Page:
Living with SMA means my body is like a jigsaw puzzle
As hopeful as I was when starting naturopathy, I didn’t actually expect anything to come of it. Desperate for relief and having tried everything else, I decided it was worth a shot. At the least, I could return to my doctor with the hopeless certainty of someone who has explored every other avenue.
The first few months were frustrating. I spent oodles of money on supplements that didn’t seem to do anything. But my naturopath seemed to believe that she could address the underlying cause of my skin issues. Her confidence was a welcome change, especially compared with my dermatologist, who said my perioral dermatitis (PD) was virtually untreatable.
So I stuck with it. I wasn’t holding my breath, but I had to admit it was nice having a medical professional on my side. So many doctors are quick to prescribe antibiotics, and I don’t blame them — in that kind of environment, with that kind of pressure, you want to see as many patients as possible as efficiently as possible. But that kind of one-size-fits-all approach doesn’t work well for people like me, with coexisting health conditions that muddy the waters.
My naturopath didn’t want to fix me as quickly as possible. She wanted to build a solid foundation. She wanted to decrease the likelihood of my developing new problems. And she was willing to look at my health in its entirety, including my SMA.
The more I learn about my body, the more I see it as a jigsaw puzzle. There are so many moving parts. So many aspects of SMA we don’t yet understand. How are we supposed to predict the impact of rare disease on things like cardiovascular and reproductive health when so few patients make it to adulthood? What does thriving look like when, in many ways, we’re the first in our community to move beyond survival? How do we navigate things like wellness and quality of life, when not so long ago, those things weren’t even on our radar?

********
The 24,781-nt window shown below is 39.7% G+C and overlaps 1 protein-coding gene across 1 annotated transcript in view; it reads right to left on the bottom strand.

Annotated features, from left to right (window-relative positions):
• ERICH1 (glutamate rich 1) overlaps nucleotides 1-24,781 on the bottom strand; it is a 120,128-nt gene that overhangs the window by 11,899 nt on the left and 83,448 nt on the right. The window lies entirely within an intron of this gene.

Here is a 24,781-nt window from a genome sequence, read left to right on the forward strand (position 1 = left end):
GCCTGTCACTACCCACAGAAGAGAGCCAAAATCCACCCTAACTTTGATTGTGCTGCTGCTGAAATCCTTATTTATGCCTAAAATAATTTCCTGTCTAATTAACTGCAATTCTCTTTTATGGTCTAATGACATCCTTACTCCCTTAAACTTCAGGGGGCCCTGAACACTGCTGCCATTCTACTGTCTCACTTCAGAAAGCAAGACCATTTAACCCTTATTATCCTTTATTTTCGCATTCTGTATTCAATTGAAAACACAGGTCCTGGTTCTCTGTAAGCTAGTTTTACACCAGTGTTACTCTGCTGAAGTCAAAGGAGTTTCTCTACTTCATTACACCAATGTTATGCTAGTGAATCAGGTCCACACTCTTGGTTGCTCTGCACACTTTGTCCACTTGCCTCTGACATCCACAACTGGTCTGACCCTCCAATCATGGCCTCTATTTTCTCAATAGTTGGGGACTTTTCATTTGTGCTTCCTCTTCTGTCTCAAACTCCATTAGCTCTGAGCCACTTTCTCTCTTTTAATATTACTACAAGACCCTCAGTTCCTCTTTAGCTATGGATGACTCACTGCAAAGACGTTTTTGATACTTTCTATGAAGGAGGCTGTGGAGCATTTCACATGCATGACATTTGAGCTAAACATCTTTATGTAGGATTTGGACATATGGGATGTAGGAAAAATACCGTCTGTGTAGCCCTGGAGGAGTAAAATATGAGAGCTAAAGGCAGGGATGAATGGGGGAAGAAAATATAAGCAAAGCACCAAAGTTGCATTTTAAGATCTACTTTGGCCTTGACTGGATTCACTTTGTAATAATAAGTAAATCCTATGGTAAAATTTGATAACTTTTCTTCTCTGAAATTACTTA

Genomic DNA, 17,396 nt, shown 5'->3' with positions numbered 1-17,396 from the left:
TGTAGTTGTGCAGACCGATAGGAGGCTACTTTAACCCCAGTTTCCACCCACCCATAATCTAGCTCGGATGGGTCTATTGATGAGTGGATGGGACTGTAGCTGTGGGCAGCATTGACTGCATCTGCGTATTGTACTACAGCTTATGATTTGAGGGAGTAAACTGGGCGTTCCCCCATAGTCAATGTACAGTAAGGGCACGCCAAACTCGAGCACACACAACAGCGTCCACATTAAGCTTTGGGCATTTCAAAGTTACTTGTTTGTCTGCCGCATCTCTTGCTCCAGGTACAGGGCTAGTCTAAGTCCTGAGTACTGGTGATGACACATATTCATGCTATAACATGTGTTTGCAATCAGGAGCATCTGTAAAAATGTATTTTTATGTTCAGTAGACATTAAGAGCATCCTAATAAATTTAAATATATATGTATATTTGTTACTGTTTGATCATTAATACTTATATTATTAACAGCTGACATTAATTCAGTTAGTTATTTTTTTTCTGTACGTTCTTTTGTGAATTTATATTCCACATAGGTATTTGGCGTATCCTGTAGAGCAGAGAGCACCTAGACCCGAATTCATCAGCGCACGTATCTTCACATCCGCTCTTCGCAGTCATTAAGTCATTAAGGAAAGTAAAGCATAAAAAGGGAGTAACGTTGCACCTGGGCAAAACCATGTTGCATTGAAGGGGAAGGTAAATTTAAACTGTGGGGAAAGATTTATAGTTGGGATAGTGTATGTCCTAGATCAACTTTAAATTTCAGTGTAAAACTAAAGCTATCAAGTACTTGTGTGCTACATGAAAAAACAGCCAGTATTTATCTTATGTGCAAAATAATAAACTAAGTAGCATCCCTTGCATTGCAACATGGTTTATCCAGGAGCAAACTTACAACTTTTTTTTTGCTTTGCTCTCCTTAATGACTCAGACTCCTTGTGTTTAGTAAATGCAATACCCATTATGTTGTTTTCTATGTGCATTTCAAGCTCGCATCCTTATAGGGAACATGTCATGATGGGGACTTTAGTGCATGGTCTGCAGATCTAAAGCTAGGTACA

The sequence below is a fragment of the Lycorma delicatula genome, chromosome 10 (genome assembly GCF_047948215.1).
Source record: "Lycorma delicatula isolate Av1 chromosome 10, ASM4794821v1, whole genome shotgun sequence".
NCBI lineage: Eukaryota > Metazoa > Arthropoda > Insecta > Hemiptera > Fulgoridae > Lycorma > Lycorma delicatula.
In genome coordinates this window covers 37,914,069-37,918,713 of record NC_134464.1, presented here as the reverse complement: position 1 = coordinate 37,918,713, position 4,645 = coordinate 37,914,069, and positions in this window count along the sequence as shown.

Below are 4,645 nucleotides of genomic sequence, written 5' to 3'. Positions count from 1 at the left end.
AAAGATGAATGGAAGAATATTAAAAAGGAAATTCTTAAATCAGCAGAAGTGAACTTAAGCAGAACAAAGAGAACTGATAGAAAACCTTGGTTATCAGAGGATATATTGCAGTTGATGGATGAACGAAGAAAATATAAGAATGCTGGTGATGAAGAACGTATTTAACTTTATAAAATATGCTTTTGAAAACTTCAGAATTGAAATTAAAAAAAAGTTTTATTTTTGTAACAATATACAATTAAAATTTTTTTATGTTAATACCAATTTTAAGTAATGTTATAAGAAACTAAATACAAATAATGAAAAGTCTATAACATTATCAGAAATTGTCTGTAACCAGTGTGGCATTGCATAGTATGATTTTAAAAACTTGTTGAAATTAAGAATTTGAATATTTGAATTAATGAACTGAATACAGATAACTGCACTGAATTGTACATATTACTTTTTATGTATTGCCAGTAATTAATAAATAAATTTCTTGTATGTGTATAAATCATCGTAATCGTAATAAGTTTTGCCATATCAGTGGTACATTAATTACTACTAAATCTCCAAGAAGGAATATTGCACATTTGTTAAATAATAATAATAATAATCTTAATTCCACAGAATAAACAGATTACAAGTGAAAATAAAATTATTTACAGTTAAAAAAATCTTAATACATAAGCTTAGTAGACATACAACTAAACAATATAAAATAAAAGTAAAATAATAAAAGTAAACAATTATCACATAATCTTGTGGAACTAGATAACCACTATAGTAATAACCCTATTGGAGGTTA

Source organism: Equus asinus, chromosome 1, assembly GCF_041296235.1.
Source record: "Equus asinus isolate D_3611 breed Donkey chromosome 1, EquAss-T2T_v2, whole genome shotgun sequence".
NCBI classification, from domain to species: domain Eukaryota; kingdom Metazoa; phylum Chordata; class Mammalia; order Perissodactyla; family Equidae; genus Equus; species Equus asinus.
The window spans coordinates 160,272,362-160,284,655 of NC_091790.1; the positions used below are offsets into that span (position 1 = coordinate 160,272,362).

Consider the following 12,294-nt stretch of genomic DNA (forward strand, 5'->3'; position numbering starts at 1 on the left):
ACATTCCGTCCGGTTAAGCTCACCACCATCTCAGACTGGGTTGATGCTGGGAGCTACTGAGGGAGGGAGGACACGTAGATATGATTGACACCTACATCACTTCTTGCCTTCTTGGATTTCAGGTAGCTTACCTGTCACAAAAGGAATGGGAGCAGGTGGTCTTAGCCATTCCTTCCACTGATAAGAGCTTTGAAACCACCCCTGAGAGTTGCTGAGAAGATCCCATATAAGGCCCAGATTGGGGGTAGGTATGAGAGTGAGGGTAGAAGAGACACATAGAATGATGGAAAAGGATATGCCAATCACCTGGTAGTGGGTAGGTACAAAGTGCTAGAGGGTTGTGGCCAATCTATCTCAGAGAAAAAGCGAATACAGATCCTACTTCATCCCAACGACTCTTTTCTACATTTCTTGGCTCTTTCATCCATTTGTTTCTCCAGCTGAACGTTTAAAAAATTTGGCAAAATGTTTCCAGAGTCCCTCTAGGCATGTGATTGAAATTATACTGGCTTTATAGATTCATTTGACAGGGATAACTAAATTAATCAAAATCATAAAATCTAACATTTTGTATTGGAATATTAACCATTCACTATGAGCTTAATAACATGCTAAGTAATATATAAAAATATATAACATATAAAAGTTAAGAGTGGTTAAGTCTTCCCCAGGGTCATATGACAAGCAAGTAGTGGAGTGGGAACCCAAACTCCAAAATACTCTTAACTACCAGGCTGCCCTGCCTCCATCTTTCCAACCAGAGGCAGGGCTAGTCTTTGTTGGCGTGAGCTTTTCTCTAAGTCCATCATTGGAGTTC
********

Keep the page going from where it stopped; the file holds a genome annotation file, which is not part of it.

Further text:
A few months into my naturopathy journey, I tested my hormone levels. It turns out I have naturally low progesterone, which could easily account for my skin issues, from PD to my decadelong battle with cystic acne. My naturopath suggested I try an herbal tincture that would promote normal female glandular system function.
It didn’t take long for my PD to clear up. It was a miracle in its own right. Years of struggling with this near-inexplicable condition, and all it took was 40 drops of an all-natural, herbal tincture? It was bonkers.
But it was real. My lip was clear, as was my face. I was free of acne.
Of course, my body is a jigsaw puzzle, with countless moving parts. I solved one problem only to discover another.
I was now dealing with perpetually feeling bloated.
I’m still in the process of identifying the underlying cause of my new symptoms. But for the first time in many, many years, I feel hopeful about my health. I’m still living with SMA. I’m still in a wheelchair. But not everything is out of my control.
Note: SMA News Today is strictly a news and information website about the disease. It does not provide medical advice, diagnosis, or treatment. This content is not intended to be a substitute for professional medical advice, diagnosis, or treatment. Always seek the advice of your physician or other qualified health provider with any questions you may have regarding a medical condition. Never disregard professional medical advice or delay in seeking it because of something you have read on this website. The opinions expressed in this column are not those of SMA News Today or its parent company, BioNews, and are intended to spark discussion about issues pertaining to spinal muscular atrophy.
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